“Lawmakers cannot impose their personal ideologies on the women of Arizona,” said Dan Pochoda, legal director with the ACLU of Arizona. “This law endangered women’s health and was knowingly passed by the Arizona legislature despite clearly violating established constitutional requirements.”

This is the second opinion from the Ninth Circuit to unequivocally support abortion rights. Last year the Ninth Circuit Court of Appeals ruled states can’t prosecute pregnant women for “self-abortion” in the cask of Jenni Lynn McCormack who purchased medication online to terminate her pregnancy.

The ruling is not binding nationally, but covers the states of Arizona, California, Nevada, Hawaii, Oregon, Washington, Idaho, and Montana. And since supporters of the measure, including Arizona Attorney General Tom Horne, have made it clear the law is designed specifically to prompt the Supreme Court to take up and reverse Roe v. Wade, there’s every reason to believe supporters will appeal the ruling. In the meantime, though, the decision represents a significant victory for women, doctors, and public health and a defeat for those legislating religious extremism under the pretense of “protecting” women.

News Abortion

Anti-Choice Leader to Remove Himself From Medical Board Case in Ohio

Michelle D. Anderson

In a letter to the State of Ohio Medical Board, representatives from nine groups shared comments made by Gonidakis and said he lacked the objectivity required to remain a member of the medical board. The letter’s undersigned said the board should take whatever steps necessary to force Gonidakis’ resignation if he failed to resign.

Anti-choice leader Mike Gonidakis said Monday that he would remove himself from deciding a complaint against a local abortion provider after several groups asked that he resign as president of the State of Ohio Medical Board.

The Associated Press first reported news of Gonidakis’ decision, which came after several pro-choice groups said he should step down from the medical board because he had a conflict of interest in the pending complaint.

The complaint, filed by Dayton Right to Life on August 3, alleged that three abortion providers working at Women’s Med Center in Dayton violated state law and forced an abortion on a patient that was incapable of withdrawing her consent due to a drug overdose.

Ohio Right to Life issued a news release the same day Dayton Right to Life filed its complaint, featuring a quotation from its executive director saying that local pro-choice advocates forfeit “whatever tinge of credibility” it had if it refused to condemn what allegedly happened at Women’s Med Center.

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Gonidakis, the president of Ohio Right to Life, had then forwarded a copy of the news release to ProgressOhio Executive Director Sandy Theis with a note saying, “Sandy…. Will you finally repudiate the industry for which you so proudly support? So much for ‘women’s health’. So sad.”

On Friday, ProgressOhio, along with eight other groupsDoctors for Health Care Solutions, Common Cause Ohio, the Ohio National Organization for Women, Innovation Ohio, the Ohio House Democratic Women’s Caucus, the National Council of Jewish Women, Democratic Voices of Ohio, and Ohio Voice—responded to Gonidakis’ public and private commentary by writing a letter to the medical board asking that he resign.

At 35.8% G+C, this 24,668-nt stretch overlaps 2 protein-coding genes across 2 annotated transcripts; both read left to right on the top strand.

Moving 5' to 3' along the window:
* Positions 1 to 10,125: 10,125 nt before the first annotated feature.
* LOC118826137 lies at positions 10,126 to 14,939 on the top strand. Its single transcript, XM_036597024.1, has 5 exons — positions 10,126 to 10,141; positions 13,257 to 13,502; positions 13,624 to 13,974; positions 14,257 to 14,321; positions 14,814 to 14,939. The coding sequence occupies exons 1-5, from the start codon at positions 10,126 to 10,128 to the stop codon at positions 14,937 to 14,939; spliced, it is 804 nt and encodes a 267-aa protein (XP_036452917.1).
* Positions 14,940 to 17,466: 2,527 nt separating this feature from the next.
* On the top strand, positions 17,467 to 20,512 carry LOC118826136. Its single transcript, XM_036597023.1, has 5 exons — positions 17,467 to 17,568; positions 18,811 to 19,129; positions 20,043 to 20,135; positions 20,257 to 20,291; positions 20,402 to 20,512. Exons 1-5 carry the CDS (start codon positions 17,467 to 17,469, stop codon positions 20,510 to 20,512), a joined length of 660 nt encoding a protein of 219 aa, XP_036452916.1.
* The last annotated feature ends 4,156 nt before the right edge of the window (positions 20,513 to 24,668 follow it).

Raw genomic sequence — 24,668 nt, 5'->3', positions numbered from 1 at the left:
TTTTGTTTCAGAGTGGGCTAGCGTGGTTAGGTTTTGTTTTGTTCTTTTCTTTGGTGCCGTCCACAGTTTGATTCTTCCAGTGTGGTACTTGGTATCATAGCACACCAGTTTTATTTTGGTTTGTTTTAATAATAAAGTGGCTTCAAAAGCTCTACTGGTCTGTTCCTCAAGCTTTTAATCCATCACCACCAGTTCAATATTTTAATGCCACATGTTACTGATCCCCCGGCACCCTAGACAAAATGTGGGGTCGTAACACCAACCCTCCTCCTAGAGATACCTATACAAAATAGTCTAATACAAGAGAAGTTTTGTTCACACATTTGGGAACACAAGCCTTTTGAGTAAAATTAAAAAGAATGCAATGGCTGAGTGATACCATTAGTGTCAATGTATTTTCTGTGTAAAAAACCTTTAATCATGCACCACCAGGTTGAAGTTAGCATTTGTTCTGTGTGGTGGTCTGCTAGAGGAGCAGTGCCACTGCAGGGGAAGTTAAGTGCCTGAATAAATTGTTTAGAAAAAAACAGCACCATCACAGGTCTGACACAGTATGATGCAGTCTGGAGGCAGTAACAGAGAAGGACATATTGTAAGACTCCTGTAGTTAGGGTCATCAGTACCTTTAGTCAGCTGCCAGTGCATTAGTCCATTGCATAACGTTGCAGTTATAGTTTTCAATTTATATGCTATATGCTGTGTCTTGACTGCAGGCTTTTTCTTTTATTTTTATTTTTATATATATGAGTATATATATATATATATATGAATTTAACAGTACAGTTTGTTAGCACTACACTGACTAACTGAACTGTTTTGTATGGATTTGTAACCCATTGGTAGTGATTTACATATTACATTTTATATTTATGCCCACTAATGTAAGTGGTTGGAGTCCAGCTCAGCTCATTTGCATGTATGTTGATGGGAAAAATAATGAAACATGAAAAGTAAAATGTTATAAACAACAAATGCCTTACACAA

In the letter, representatives from those groups shared comments made by Gonidakis and said he lacked the objectivity required to remain a member of the medical board. The letter’s undersigned said the board should take whatever steps necessary to force Gonidakis’ resignation if he failed to resign.

Contacted for comment, the medical board did not respond by press time.

The Ohio Medical Board protects the public by licensing and regulating physicians and other health-care professionals in part by reviewing complaints such as the one filed by Dayton Right to Life.

The decision-making body includes three non-physician consumer members and nine physicians who serve five-year terms when fully staffed. Currently, 11 citizens serve on the board.

Gonidakis, appointed in 2012 by Ohio Gov. John Kasich, is a consumer member of the board and lacks medical training.

Theis told Rewire in a telephone interview that the letter’s undersigned did not include groups like NARAL Pro-Choice and Planned Parenthood in its effort to highlight the conflict with Gonidakis.

“We wanted it to be about ethics” and not about abortion politics, Theis explained to Rewire.

Theis said Gonidakis had publicly condemned three licensed doctors from Women’s Med Center without engaging the providers or hearing the facts about the alleged incident.

“He put his point out there on Main Street having only heard the view of Dayton Right to Life,” Theis said. “In court, a judge who does something like that would have been thrown off the bench.”

Arthur Lavin, co-chairman of Doctors for Health Care Solutions, told the Associated Press the medical board should be free from politics.

Theis said ProgressOhio also exercised its right to file a complaint with the Ohio Ethics Commission to have Gonidakis removed because Theis had first-hand knowledge of his ethical wrongdoing.

The 29-page complaint, obtained by Rewire, details Gonidakis’ association with anti-choice groups and includes a copy of the email he sent to Theis.

Common Cause Ohio was the only group that co-signed the letter that is decidedly not pro-choice. A policy analyst from the nonpartisan organization told the Columbus Dispatch that Common Cause was not for or against abortion, but had signed the letter because a clear conflict of interest exists on the state’s medical board.